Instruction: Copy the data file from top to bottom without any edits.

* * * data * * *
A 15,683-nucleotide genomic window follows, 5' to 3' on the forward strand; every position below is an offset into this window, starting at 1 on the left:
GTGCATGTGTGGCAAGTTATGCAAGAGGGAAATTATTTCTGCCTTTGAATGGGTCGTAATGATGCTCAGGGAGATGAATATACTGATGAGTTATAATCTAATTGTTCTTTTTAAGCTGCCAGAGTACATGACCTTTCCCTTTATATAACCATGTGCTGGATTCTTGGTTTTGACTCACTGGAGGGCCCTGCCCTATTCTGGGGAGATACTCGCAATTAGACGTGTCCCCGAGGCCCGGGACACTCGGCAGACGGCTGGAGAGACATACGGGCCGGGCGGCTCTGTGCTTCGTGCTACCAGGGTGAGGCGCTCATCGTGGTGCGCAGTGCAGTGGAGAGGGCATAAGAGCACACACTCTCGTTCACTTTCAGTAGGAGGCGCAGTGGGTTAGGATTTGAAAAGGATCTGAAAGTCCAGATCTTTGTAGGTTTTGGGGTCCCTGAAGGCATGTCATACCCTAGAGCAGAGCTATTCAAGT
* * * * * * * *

A 15,683-nucleotide genomic window follows, 5' to 3' on the forward strand; every position below is an offset into this window, starting at 1 on the left:
GTGCATGTGTGGCAAGTTATGCAAGAGGGAAATTATTTCTGCCTTTGAATGGGTCGTAATGATGCTCAGGGAGATGAATATACTGATGAGTTATAATCTAATTGTTCTTTTTAAGCTGCCAGAGTACATGACCTTTCCCTTTATATAACCATGTGCTGGATTCTTGGTTTTGACTCACTGGAGGGCCCTGCCCTATTCTGGGGAGATACTCGCAATTAGACGTGTCCCCGAGGCCCGGGACACTCGGCAGACGGCTGGAGAGACATACGGGCCGGGCGGCTCTGTGCTTCGTGCTACCAGGGTGAGGCGCTCATCGTGGTGCGCAGTGCAGTGGAGAGGGCATAAGAGCACACACTCTCGTTCACTTTCAGTAGGAGGCGCAGTGGGTTAGGATTTGAAAAGGATCTGAAAGTCCAGATCTTTGTAGGTTTTGGGGTCCCTGAAGGCATGTCATACCCTAGAGCAGAGCTATTCAAGT